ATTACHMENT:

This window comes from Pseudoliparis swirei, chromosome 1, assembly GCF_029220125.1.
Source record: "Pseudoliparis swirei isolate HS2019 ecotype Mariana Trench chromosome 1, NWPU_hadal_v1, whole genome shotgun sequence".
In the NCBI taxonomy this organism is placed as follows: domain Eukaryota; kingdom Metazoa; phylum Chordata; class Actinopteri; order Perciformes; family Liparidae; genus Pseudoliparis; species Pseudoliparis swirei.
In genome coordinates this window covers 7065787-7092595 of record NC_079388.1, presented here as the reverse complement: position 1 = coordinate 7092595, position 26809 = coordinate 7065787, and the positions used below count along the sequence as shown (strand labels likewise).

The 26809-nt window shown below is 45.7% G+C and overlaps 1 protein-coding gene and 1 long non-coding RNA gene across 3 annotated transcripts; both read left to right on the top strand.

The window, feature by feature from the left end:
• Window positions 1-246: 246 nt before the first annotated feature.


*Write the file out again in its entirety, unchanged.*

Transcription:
This window comes from Pseudoliparis swirei, chromosome 1, assembly GCF_029220125.1.
Source record: "Pseudoliparis swirei isolate HS2019 ecotype Mariana Trench chromosome 1, NWPU_hadal_v1, whole genome shotgun sequence".
In the NCBI taxonomy this organism is placed as follows: domain Eukaryota; kingdom Metazoa; phylum Chordata; class Actinopteri; order Perciformes; family Liparidae; genus Pseudoliparis; species Pseudoliparis swirei.
In genome coordinates this window covers 7065787-7092595 of record NC_079388.1, presented here as the reverse complement: position 1 = coordinate 7092595, position 26809 = coordinate 7065787, and the positions used below count along the sequence as shown (strand labels likewise).

The 26809-nt window shown below is 45.7% G+C and overlaps 1 protein-coding gene and 1 long non-coding RNA gene across 3 annotated transcripts; both read left to right on the top strand.

The window, feature by feature from the left end:
• Window positions 1-246: 246 nt before the first annotated feature.